Another often repeated story claimed that impalas are frequently hit on their opposite side by bowhunters, as they are quick enough to turn 180 degrees before the arrow arrives, even when shot from inside 30 yards. Eastern Cape outfitter, PH and bowhunter Russ Lovemore, verified this one from his own experience. Talk about jumping the string.

That afternoon Koos’ personal tracker Elias produced once again, spotting a likely subject leaving a waterhole. We closed distance quickly, and my first glimpse of the beautiful ram came from just 77 yards. There was little to shield my approach through sparse 18-inch-tall grass, but the feeding ram’s position was elevated from mine and the wind was favorable.

Picking a distant bush that would provide cover for a shot, I nocked a fast lightweight arrow and crawled away. The stalk went well, but the ram was moving while grazing, so I had to reposition. Fifteen feet beyond the bush, the ram suddenly appeared above, facing me head-on with that now familiar impala stare.

Caught in an incredibly awkward half-squatting half-crawling position, my left leg was forward, right leg back and left arm extended with bow in hand. Only the brim of my cap shielded my bare face from late afternoon sun — my mask was forgotten in the camp laundry. With nose buried deep in the grass, I prepared for the standoff to follow. It didn’t take long to realize that mental stamina would be more important than physical.

Within minutes, nearly every muscle in my 60-year-old body was near cramping, but I was determined to win. As time passed, mind games began. My body screamed, Give it up! but willpower prevented surrender. With grass pressed in my face, binocular vision was lost, and there appeared to be two impalas — but there was really only one — or were there now two? What seemed like an hour of physical torture and mental anguish actually lasted about 15 minutes, according to Koos’ watch.

Nearing my endurance limit, I took a chance and peeked. The ram was gone. I relaxed for an instant before carefully moving up just enough to spot him feeding again, head down and quartering away. Rolling to my knees to gain elevation for clearance, I guess-timated the distance was 30 yards while drawing as slowly and quietly as possible. Settling my sight pin just behind the front shoulder where fawn color meets a rusty hue, the ram suddenly turned broadside and cast that intense gaze on my steadying form. A small sighting adjustment and the arrow was on its way.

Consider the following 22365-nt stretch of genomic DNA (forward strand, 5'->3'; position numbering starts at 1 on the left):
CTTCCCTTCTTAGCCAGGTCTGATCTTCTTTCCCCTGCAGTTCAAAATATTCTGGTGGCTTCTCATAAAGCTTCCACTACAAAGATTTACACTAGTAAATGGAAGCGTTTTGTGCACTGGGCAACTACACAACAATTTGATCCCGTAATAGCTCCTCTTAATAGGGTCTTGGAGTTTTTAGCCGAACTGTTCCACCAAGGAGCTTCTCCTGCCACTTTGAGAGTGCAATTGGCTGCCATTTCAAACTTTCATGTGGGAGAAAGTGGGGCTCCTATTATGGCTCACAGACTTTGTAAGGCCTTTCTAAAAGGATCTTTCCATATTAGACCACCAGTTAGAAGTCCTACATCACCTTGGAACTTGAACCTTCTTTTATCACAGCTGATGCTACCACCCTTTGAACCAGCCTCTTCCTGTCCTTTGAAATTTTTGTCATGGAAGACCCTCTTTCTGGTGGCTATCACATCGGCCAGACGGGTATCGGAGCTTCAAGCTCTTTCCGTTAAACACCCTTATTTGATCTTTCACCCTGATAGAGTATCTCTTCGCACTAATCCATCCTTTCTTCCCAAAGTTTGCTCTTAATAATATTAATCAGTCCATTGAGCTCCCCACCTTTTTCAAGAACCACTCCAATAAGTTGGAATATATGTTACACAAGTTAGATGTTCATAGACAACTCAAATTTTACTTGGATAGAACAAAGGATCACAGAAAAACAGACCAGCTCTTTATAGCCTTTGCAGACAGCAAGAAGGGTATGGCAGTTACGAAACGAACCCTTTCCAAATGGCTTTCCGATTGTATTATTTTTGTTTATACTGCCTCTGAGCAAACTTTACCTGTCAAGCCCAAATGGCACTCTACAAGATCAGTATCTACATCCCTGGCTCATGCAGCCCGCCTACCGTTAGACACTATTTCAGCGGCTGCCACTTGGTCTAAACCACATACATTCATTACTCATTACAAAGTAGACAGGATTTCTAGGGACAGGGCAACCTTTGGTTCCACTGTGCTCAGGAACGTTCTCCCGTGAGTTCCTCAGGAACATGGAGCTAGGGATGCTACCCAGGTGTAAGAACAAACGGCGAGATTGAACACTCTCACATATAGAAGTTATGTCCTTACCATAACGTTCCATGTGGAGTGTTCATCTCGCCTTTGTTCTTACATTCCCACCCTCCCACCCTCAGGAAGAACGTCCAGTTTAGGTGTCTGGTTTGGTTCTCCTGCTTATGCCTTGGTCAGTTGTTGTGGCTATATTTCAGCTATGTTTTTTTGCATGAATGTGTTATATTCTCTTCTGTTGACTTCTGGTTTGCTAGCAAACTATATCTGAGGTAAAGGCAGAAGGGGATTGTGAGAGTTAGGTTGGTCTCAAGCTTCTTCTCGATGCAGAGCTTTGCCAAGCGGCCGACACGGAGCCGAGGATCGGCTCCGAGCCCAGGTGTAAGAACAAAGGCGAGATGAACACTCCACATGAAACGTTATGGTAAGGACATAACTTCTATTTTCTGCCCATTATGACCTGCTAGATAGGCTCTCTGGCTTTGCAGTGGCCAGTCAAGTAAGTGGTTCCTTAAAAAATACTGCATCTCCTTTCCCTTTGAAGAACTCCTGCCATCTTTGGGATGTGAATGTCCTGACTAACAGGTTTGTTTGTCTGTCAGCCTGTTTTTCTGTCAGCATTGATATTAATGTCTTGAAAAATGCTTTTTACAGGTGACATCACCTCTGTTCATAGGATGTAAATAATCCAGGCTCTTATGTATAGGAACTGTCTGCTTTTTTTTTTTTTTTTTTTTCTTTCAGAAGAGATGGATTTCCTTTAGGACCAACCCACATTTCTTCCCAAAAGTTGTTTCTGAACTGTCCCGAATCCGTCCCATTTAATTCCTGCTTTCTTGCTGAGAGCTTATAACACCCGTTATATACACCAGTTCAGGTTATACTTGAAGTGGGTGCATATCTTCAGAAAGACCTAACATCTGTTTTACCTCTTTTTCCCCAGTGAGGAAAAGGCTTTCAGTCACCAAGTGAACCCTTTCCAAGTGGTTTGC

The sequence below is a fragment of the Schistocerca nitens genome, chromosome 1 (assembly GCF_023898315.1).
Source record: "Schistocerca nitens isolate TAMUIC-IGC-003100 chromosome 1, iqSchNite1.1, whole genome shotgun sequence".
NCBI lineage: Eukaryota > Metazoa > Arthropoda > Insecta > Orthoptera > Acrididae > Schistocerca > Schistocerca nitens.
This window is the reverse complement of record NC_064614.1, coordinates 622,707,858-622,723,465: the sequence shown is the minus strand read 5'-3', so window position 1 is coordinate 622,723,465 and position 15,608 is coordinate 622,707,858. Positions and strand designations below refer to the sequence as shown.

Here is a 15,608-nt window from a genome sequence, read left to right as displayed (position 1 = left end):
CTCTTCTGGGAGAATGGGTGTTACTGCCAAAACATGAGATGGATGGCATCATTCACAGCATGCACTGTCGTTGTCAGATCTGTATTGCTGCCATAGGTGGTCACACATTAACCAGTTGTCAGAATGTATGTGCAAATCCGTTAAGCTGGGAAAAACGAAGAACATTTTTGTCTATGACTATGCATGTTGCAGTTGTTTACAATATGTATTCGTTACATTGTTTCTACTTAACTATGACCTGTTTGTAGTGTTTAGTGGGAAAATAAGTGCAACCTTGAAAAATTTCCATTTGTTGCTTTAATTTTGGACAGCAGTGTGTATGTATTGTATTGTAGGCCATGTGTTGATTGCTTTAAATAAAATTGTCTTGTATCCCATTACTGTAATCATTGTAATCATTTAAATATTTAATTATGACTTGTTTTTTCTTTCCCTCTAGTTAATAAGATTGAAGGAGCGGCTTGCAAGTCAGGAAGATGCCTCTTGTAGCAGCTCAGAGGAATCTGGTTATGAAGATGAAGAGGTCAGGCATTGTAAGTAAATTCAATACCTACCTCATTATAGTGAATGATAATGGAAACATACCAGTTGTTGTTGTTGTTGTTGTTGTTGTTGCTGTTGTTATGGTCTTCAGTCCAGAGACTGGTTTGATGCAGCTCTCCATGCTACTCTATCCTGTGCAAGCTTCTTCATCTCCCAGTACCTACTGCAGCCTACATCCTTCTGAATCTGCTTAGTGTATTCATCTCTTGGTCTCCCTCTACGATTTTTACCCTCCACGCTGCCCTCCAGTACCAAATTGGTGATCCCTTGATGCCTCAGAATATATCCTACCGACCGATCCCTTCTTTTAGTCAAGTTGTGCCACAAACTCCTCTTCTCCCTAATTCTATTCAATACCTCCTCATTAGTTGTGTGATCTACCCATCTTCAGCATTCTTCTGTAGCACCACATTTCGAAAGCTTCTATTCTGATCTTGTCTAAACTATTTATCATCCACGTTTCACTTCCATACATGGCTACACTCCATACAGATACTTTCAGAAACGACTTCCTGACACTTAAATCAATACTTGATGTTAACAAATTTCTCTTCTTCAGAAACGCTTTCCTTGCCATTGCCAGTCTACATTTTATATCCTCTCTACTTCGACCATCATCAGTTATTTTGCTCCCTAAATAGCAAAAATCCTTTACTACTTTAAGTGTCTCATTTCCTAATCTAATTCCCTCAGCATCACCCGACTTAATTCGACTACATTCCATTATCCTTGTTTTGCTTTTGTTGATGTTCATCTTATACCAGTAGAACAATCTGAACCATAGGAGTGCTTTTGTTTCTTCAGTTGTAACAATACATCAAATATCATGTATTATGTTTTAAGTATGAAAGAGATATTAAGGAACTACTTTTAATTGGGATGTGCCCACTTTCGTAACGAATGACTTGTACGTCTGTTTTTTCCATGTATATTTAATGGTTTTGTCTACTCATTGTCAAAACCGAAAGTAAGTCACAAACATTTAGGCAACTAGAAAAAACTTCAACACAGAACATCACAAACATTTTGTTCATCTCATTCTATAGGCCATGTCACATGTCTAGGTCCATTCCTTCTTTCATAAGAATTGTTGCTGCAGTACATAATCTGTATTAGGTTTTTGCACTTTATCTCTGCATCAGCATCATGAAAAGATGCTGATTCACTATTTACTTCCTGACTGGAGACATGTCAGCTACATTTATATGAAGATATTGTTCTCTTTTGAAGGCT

Locating his red arrow that passed through his second impala ram, the author’s joyful moment quickly turned sour.
Locating his red arrow that passed through his second impala ram, the author’s joyful moment quickly turned sour.

The release and line were perfect, but the impact sound was not the solid “thwack” I expected. Suspicion that my lightweight, 372-grain Gold Tip arrow hit high was supported by a closer-than-expected shot distance of only 22 yards, and careful inspection of the blood-coated arrow. I suggested that we give the animal some time. But with less than 90 minutes of daylight remaining, and the woodland loaded with nocturnal predators such as hyena, jackal, caracal and leopard, Koos insisted, “We must follow-up quickly before we lose light.”

The discerning PH took my bow, handed me the muzzleloader and advised, “Be ready to shoot.” Elias set out on the trail, Koos followed closely with me right behind. We tracked through a natural cut in the thornbush to the edge of a grassy veld, turning up the shaded side of the brush line. Suddenly there was movement ahead, as the bedded ram lifted his head just 60 yards away. Koos hissed, “Shoot!” But considering 6-7 feet of blackpowder ignition flame, to do so from third position was unsafe and completely out of the question. With adrenaline flowing, the wounded ram sprinted into the tall grass, and despite the best tracking efforts of Elias and Koos, he was lost.

What should have been one of my best days hunting had quickly turned into bitter disappointment. A poor shot and thoughts of losing my first big game animal in 50-plus years of hunting were making me sick. The feeling continued throughout the night and the next morning, as we departed on the 10,000 mile journey home.

But this “tale of two impalas” has a happy ending. On arrival back home, an email from NB Safaris related that my impala ram had been recovered. Yes!

“Dankie vir die wonderlike ervaring” to Neil Barnard and the staff at NB Safaris, and “dankie dat jy so baie vir jou pogings” to my new South African comrades Koos Nel and Elias, who found my lost impala shortly after we departed and thus, brought both fruition and closure to this memorable chapter of life experience.

Sidebar: Arrows, Broadheads and Bows